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Native American Heritage Month
November is Native American Heritage Month. We invite you to join the National Archives in recognizing and paying tribute to the ancestry, history, and contributions of Native Americans.
Native American Indian Dancers dressed in traditional native Indian customs perform a story in dance

Native American Indian Dancers dressed in traditional native Indian customs perform a story in dance, 11/7/2003. National Archives Identifier 6656401

Among the historical records housed at National Archives facilities throughout the country, researchers can find information relating to Native Americans from as early as 1774. Learn more on our Native American Heritage web page and view related records in the National Archives Catalog.

Portraits of Indians from Southeastern Idaho Reservations
 Memorial from the Ladies of Steubenville, Ohio, Protesting Indian Removal

L: Portraits of Indians from Southeastern Idaho Reservations, 1897 - 1897, Bannock, ca. 1897 National Archives Identifier 519336

R: Memorial from the Ladies of Steubenville, Ohio, Protesting Indian Removal, 2/15/1830 National Archives Identifier 306633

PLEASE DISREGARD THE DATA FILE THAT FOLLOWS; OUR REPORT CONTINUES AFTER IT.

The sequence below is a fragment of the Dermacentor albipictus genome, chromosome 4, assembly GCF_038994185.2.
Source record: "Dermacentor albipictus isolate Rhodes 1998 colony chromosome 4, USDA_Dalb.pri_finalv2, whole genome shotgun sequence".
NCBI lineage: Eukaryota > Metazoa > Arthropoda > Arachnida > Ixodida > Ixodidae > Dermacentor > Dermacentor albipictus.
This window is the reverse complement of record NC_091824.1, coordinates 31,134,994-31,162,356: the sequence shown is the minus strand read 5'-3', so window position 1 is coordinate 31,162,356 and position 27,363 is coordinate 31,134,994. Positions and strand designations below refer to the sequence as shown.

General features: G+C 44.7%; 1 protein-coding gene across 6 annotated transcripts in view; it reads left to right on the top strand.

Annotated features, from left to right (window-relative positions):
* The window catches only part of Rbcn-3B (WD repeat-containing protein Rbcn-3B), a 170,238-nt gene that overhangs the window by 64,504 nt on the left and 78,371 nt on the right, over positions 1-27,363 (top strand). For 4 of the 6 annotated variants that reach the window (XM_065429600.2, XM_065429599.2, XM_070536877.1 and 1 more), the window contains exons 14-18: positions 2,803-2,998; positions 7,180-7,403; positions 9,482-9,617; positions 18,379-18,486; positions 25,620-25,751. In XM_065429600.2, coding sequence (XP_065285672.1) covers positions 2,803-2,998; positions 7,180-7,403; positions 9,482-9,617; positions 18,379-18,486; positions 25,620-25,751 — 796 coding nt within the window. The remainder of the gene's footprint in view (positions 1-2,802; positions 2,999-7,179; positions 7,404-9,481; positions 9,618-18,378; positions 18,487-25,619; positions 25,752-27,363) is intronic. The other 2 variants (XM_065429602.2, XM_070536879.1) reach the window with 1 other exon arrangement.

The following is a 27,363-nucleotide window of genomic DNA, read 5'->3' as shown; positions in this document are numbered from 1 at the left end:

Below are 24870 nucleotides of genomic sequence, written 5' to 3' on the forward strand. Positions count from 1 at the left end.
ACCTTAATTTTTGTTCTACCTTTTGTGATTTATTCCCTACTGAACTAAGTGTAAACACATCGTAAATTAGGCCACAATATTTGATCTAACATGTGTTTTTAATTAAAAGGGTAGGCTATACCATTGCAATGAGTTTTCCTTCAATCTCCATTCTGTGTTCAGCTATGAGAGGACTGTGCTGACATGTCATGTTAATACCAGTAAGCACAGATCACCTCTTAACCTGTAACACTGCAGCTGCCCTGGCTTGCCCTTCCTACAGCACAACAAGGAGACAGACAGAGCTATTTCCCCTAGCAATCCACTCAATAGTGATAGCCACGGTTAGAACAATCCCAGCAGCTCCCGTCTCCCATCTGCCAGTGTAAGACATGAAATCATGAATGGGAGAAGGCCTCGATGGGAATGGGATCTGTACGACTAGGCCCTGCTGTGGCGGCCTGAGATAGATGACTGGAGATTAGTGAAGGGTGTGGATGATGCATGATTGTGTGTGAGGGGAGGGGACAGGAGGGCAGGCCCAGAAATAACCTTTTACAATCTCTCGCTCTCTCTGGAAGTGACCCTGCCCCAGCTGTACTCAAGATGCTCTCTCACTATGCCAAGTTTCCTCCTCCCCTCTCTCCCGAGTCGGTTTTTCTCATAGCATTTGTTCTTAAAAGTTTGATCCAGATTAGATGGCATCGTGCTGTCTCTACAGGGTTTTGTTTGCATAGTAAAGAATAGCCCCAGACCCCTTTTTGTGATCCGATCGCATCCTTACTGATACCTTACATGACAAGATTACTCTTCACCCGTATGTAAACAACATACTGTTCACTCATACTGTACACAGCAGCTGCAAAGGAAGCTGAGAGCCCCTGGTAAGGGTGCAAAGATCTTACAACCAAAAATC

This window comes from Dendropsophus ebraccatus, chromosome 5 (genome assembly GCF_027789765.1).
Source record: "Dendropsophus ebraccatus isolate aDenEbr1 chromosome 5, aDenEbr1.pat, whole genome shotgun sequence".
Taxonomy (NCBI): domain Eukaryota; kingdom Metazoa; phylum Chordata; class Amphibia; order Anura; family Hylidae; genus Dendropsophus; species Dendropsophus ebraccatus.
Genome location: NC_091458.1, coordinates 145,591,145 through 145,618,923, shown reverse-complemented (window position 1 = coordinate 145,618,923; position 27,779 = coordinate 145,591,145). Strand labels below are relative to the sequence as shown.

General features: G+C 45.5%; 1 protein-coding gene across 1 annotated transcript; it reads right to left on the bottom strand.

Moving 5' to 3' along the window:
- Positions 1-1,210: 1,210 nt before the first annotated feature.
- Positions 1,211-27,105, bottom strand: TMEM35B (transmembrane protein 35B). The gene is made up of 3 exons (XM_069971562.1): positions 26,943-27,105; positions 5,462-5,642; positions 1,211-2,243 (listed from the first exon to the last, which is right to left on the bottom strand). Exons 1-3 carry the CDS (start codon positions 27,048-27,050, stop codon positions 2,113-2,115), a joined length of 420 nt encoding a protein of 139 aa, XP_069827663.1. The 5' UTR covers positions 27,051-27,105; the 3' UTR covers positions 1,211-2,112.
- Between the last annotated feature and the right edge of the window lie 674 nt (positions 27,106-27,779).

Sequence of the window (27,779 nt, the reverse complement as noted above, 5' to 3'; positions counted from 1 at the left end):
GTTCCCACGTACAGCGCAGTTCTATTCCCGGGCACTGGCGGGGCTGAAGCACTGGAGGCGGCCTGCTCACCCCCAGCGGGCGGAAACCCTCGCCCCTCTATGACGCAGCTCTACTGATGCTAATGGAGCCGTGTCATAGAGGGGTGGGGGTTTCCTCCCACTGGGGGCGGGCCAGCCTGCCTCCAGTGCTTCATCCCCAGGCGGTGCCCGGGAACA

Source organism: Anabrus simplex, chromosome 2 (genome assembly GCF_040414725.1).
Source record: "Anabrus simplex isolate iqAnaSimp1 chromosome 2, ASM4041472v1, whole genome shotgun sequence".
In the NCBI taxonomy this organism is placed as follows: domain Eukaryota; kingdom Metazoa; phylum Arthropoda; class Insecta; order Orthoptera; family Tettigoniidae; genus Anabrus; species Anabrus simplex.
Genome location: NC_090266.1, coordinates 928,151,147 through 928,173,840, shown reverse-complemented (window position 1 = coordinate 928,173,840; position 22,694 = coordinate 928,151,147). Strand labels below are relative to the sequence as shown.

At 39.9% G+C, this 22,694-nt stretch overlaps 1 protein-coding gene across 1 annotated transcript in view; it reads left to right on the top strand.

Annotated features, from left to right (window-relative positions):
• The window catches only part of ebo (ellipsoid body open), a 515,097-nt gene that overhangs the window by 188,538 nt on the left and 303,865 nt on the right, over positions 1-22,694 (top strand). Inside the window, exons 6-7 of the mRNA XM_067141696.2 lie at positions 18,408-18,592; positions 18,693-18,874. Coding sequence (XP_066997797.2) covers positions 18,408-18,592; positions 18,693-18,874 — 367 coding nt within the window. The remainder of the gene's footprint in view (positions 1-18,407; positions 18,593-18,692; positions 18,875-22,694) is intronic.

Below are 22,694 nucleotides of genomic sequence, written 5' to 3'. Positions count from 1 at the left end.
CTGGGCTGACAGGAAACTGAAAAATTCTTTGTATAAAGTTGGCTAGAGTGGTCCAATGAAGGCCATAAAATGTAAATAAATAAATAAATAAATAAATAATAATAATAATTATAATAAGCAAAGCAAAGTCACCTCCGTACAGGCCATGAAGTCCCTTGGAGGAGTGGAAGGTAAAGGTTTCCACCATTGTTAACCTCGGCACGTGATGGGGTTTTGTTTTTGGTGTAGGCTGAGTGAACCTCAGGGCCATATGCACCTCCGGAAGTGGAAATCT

When the U.S. entered World War I, American Indians volunteered to serve despite a long history of discrimination against indigenous people and their traditional culture. Many Native Americans weren’t even recognized as U.S. citizens. In honor of National American Indian Heritage Month and Veterans Day, a collection of World War I records are being exhibited in the East Rotunda Gallery at the National Archives in Washington, DC through December 4, 2019 to highlight one of the unique ways that Native American soldiers used their language and cultural heritage to serve the country.

Miner, Cpl. George, a Winnebago from Tomah, Wisconsin; standing, with rifle, on guard duty, Niederahren, Germany

Miner, Cpl. George, a Winnebago from Tomah, Wisconsin; standing, with rifle, on guard duty, Niederahren, Germany, 1/2/1919 National Archives Identifier 530786